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Is chapter one of Great Expectations an effective beginning to the novel?

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Laura Swallow 11R1 Is chapter one of Great Expectations an effective beginning to the novel? Charles Dickens wrote Great Expectations under a large amount of pressure, but this did not diminish the quality of his novel. In the nineteenth century novels of this kind were published in weekly instalments in magazines. The first instalment was published before Dickens had even questioned the rest of the storyline. To go with the pressure of writing these instalments in such short spaces of time, Dickens had to make each one uniquely exciting and unpredictable so the reader would buy the magazine week after to week to find out what happens in the novel. Dickens managed to capture the reader each week by using, suspense, humour and mystery throughout the novel. Dickens used these devices a great deal in the first chapter of Great Expectations to encourage people to buy the magazine, All the Year Round, each week. Dickens succeeds in composing an effective beginning to the novel because of the setting he chooses, the characters, the language as well as his use of narrative style in the chapter. We eventually find out that this powerful beginning is the source of all conclusions, which are reached towards the end of this dramatic novel. ...read more.


The very beginning makes us sympathise with Pip and we already begin to understand how pathetic his childhood would have been. The concept that he "could make of both names...Philip Pirrip...nothing longer or more explicit than Pip" begins to unravel the sorrow this young boy has encountered in his childhood. We also sympathise with Pip's insecurity in the "graveyard" as he is "a small bundle of shivers....growing afraid" of everything as he begins to "cry". We are not surprised by Pip's vulnerability as later on in the novel it is established that Pip is only around seven years and he feels very isolated not only in this situation but in his life. Dickens has succeeded in gaining the readers sympathy for Pip in this first chapter by showing the imagination and desolation of this young child. Dickens uses many concepts of language to help make this chapter an effective beginning to the novel. Pip's description of the convict when he first appears sounds a great deal longer than it actually is. Dickens repeats the word "and" when describing the convicts wounds and the convict to express the appearance of this criminal. Pip describes the convict as a man "who limped, and shivered, and glared, and growled". ...read more.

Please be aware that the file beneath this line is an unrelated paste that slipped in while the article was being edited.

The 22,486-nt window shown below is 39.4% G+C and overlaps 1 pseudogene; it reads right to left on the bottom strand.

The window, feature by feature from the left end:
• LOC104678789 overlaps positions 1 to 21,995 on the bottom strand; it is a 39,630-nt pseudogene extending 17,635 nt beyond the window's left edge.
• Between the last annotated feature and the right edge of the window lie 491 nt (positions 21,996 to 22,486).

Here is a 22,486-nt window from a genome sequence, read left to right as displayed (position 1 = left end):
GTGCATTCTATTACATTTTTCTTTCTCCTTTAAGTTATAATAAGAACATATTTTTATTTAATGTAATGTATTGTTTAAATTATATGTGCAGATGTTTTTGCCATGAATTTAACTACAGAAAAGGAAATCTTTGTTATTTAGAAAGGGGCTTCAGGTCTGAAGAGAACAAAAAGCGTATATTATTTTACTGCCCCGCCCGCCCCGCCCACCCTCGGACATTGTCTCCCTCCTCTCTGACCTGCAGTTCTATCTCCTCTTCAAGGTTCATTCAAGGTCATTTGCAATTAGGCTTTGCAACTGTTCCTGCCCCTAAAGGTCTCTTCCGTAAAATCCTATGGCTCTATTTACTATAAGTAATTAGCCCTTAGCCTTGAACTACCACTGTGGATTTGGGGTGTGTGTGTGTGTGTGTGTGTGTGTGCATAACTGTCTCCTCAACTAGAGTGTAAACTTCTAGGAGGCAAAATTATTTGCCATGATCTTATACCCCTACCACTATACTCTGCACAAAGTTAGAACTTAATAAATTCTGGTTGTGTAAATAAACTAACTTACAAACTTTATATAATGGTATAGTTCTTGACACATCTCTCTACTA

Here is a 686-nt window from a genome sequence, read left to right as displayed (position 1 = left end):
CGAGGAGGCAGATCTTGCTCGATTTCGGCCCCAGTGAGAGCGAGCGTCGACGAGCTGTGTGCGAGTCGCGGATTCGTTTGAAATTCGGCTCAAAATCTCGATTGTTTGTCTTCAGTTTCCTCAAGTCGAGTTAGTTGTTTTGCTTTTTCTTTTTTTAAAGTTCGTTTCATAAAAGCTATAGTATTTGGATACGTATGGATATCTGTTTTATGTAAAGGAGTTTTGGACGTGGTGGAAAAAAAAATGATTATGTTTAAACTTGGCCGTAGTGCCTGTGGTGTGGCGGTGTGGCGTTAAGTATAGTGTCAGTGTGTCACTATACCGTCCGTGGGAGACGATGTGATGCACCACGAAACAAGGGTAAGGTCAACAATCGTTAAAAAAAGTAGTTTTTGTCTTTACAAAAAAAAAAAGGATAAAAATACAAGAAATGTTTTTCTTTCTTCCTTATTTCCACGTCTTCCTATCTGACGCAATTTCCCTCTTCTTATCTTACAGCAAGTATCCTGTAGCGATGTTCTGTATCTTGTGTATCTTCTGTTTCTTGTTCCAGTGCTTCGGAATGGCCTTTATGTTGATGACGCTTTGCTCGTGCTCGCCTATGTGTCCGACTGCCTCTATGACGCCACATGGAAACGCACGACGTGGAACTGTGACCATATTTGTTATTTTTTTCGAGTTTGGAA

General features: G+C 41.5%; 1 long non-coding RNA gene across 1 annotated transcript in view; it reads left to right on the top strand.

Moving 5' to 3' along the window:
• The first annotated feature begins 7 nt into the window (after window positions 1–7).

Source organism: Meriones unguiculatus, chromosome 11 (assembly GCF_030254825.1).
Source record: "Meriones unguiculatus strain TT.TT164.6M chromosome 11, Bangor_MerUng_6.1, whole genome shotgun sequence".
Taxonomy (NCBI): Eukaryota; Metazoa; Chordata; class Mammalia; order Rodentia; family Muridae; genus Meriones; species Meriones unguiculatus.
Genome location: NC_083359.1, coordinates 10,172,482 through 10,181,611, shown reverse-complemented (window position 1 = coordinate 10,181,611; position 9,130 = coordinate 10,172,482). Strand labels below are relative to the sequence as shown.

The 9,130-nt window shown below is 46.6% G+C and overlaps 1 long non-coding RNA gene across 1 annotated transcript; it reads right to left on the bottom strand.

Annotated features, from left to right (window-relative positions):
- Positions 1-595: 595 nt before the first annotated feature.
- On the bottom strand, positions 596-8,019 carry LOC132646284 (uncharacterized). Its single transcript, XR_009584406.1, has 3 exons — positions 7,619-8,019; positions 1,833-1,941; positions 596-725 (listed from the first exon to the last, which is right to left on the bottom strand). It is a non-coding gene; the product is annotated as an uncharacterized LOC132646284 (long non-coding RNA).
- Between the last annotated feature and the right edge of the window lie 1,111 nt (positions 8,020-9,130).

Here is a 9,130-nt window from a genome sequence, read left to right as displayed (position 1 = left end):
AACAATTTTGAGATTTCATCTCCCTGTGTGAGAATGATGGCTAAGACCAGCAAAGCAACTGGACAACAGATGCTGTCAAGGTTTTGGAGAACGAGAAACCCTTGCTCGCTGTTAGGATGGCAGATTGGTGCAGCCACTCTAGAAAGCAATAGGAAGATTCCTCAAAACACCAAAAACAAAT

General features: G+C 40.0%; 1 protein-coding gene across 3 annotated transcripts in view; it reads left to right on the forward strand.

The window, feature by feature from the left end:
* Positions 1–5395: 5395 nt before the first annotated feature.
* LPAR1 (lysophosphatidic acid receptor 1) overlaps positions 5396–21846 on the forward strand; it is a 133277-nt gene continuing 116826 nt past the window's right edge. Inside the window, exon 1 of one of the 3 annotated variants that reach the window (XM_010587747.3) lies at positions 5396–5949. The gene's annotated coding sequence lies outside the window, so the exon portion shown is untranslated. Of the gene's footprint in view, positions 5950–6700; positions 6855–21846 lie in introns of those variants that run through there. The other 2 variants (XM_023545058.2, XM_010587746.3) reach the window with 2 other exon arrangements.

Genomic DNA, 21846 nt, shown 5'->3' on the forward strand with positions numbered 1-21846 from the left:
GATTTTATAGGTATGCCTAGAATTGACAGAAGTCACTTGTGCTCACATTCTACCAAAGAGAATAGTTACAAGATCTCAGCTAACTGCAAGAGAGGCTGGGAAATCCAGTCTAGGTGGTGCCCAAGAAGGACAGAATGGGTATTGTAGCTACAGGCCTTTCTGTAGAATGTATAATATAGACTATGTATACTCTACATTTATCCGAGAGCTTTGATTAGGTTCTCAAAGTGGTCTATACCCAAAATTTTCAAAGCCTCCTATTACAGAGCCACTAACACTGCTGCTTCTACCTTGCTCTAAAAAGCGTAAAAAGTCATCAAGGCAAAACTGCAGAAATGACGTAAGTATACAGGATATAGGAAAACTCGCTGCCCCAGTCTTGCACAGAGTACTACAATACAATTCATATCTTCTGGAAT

This more intelligent Pip invites us to ridicule the younger Pip and as we lampoon him we realise how gullible Pip used to be. Pip believes the convict when he says his "heart....shall be tore out roasted and ate" by a "young man" the convict has "hid" with him if he does not obey his wishes. The convict has no man with him but Pip believes every word the convict has to say and we laugh at his naivety. Although chapter one of Great Expectations is not consecutively the beginning of the novel, it is certainly a very important part of the story as a whole. Magwitch disappears from the story in Chapter five and does not re-appear until chapter thirty-nine, but we do not forget about him. As the story goes on and Miss Havisham tricks Pip into falling in love with Estella we begin to question the connection Magwitch has with the rest of the story. After his re-appearance in chapter thirty-nine it all becomes clear of the essential role Magwitch plays in the story and chapter one becomes an all too important fragment of the novel. Leaving us questioning Magwitchs relevance in the novel makes it an effective beginning as it gets the reader involved in the novel. We continue to question the convict's appearance on the moors until chapter thirty-nine when he returns to Britain and reveals he is the source of Pip's fortune, not Miss Havisham as Pip first thought. ...read more.

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